Federal Indigenous Affairs Minister Nigel Scullion’s office was given advanced warning of the airing of the ABC Four Corners program, Australia’s Shame. However, the minister kept his dinner date.
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The shocking footage of teenagers being bound, tear gassed and thrown across prison cells in the Northern Territory’s Don Dale youth detention centre has appalled the nation. Despite multiple media reports over the years, none of the chief echelons at federal or territory level appear to have been aware.
On Tuesday, NT Coalition Senator Nigel Scullion told the media that he was unaware of the recordings of inmates being abused prior to the screening by Four Corners on Monday night.
“I haven’t seen the footage,” he told the media.
“I hadn’t actually seen the program last night. I was on the way home and from a family of a staff member and I was having dinner so we didn’t watch it and the PM rang me, fairly agitated, and said, “have you seen it?”. I said, “no mate.” He said, “well you better go home and see it. Give me a ring.” So when I did go home and see it, it was, it was, just shocked me to the core.”
“The last time, just for clarity, I can recall back in October, vaguely last year, there was some commentary in the media about this but it was all about this has been taken care of, there’s another investigation and we’re adopting recommendations and that sort of thing, and I made an assumption that, we all need to be careful about assumptions, I assumed that the Northern Territory Government were taking care of this matter and I didn’t take any further action in that.”
In response to questions about ever having been given a briefing from the NT Government he responded with, “You don’t know what you don’t know.”
Later in the press conference, Mr Scullion stated that, “I wish I’d known what I know today or I knew yesterday afternoon, some time ago. But the facts of the matter were, I didn’t know. I’d never seen the vision. It hadn’t come to my attention. It hadn’t piqued my interest or sufficiently.”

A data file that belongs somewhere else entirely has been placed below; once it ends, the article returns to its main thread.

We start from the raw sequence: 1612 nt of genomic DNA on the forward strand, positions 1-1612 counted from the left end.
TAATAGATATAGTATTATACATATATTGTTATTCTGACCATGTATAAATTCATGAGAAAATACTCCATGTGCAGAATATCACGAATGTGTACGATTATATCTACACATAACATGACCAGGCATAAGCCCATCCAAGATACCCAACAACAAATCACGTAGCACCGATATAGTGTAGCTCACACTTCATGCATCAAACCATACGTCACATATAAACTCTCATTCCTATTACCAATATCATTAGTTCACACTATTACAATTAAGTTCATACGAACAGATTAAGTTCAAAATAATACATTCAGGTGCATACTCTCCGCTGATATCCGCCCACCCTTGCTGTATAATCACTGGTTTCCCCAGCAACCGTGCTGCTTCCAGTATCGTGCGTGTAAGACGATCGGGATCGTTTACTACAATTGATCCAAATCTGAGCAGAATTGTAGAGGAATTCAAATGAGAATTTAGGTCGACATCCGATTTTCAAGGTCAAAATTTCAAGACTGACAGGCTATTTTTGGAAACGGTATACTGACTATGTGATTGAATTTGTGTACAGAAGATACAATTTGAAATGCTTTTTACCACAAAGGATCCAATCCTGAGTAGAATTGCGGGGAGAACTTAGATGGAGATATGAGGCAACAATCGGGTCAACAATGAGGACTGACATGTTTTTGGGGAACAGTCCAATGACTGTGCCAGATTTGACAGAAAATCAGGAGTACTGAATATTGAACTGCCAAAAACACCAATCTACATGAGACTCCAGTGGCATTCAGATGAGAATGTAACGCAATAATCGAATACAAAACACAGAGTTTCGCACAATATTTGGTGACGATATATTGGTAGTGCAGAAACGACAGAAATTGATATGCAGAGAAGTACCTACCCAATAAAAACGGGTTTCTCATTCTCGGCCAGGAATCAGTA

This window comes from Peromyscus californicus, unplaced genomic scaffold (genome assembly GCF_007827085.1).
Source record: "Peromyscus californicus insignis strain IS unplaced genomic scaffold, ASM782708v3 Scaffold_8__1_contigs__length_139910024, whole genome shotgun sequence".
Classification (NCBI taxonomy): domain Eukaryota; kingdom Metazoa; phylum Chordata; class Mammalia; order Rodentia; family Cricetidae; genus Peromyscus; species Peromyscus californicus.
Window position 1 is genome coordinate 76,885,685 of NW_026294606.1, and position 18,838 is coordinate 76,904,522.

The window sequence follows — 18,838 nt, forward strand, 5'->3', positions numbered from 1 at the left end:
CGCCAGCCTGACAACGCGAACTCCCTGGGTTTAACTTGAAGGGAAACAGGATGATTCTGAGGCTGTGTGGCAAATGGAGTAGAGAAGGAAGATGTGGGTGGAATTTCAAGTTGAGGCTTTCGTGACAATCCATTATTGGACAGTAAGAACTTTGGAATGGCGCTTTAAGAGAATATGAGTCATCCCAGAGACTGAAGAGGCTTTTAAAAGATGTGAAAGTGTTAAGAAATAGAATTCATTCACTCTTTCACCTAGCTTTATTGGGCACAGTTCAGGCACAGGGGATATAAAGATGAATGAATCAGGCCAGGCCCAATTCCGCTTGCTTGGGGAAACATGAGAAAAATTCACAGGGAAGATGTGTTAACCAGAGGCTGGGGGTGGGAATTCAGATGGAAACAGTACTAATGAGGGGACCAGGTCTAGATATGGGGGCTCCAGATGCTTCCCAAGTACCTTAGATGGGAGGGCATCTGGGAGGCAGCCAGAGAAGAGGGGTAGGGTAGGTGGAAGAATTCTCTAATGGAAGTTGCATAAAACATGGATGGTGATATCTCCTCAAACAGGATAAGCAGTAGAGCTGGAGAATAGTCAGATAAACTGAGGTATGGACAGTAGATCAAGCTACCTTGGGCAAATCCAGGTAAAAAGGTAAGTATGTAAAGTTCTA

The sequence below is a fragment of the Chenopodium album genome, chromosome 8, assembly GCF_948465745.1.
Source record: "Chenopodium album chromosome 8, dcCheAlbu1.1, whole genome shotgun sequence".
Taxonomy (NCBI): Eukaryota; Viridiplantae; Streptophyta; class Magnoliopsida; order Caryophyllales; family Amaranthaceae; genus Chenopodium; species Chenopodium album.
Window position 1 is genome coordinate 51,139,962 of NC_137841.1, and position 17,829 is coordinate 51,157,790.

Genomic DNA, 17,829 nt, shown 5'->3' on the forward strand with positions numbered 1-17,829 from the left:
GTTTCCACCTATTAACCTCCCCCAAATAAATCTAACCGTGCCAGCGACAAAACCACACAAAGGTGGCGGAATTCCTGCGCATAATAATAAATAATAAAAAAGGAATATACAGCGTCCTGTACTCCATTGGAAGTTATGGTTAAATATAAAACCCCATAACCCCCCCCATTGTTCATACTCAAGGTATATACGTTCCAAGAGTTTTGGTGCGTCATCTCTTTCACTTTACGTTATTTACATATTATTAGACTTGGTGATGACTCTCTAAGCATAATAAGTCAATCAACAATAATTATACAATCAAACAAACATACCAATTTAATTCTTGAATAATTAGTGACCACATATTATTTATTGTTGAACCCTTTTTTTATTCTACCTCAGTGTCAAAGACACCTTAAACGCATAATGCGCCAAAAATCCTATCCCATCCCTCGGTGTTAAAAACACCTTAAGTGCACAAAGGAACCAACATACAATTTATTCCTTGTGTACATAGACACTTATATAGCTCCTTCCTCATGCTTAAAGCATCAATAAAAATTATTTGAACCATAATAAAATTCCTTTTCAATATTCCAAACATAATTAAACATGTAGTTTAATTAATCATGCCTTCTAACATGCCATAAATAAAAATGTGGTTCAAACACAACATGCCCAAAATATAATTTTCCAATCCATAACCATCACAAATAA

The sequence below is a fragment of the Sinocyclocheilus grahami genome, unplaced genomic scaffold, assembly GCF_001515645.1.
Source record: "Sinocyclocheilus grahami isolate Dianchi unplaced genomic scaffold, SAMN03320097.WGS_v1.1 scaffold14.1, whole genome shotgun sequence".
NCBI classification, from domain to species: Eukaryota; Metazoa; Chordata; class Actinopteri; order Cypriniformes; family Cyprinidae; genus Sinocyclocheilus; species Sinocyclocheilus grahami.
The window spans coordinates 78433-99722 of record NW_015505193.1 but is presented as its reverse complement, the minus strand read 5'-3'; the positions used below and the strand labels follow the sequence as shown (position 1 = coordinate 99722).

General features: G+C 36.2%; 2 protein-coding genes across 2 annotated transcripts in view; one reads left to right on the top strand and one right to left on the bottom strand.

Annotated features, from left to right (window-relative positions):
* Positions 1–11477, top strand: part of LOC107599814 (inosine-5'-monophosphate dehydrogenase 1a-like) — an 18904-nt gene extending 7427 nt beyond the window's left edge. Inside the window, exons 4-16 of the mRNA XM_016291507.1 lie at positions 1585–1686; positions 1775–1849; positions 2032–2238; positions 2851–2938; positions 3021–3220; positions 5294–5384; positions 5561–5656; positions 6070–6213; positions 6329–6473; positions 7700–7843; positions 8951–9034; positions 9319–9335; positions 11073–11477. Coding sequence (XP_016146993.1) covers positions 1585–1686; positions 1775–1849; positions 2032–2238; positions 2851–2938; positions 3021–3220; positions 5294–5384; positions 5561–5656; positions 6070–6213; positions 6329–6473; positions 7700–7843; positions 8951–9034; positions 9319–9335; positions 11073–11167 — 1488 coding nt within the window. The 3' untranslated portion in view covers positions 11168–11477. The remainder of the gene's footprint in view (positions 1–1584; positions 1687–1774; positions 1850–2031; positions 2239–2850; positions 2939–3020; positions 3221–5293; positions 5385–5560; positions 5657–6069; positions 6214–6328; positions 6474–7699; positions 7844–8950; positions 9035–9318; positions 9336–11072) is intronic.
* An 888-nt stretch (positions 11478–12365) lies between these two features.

However in a series of Tweets, Caro Meldrum-Hanna, the ABC journalist featured in the Four Corners program, reacted vehemently to Mr Scullion’s dinner engagement excuse for not viewing the footage. She confirmed that she had spoken to his office at around 1pm before the footage was aired.
“THIS STINKS: Scullion’s office asked me for an advanced copy of the #4Corners program yesterday. He went out to dinner instead of watching?” she wrote.
Ms Meldrum-Hanna later Tweeted that she had subsequently been contacted by Mr Scullion’s office and that, “the Minister was at dinner for “private sensitive matter involving one of my staff & family.”
Speaking from Cairns, asked about Mr Scullion’s comment that media reports had not piqued his interest, Prime Minister Malcolm Turnbull spoke of Mr Scullion’s camaraderie and commitment
“Well, Nigel Scullion is a colleague of mine and Peter’s (Dutton), we know him very well, and Warren’s (Entsch), we know him very well. He is a Northern Territorian. He’s the Minister for Indigenous Affairs. He has a passionate commitment to indigenous advancement and indigenous welfare.”
(July 30, 2016) – Nigel Scullion apology
“Now, I’m sorry I wasn’t aware of the full circumstances that were exposed this week,” he said.
“Clearly, I must be better informed about such matters particularly when the vast majority of youths held in detention in the Northern Territory are indigenous. I commit to better monitoring of the actions of all state and territory governments.”
Mr Scullion then responded to criticism in the media that he had only responded to the Four Corners program because Prime Minister Malcolm Turnbull had telephoned him.
“This is utter nonsense. I had a long standing engagement of a very important and private matter… that I honoured. I watched the program as many Australians did with horror and outrage when I returned home.”
(August 4, 2016) – Nigel Scullion admits briefing
The ABC has reported that Nigel Scullion has conceded he was briefed on abuse in the Northern Territory before a Senate question time in October, 2015. This contradicts his early statements of not knowing.
Journalist Peta Donald reported;
“Well, it was for a Question Time brief. We’d seen it in the paper and I said ‘Listen, what can you tell me about this, this might come up’,” he said.
“The report basically just provided a bit of background about the commissioner’s report when it was published.
“And it talked about — it said it looked at the use of tear gas during a three-hour siege by inmates.
“It talked about the report explaining approval to transfer five young people under the Youth Justice Act.
“It quoted some other media stories, … and it provided some media stories.”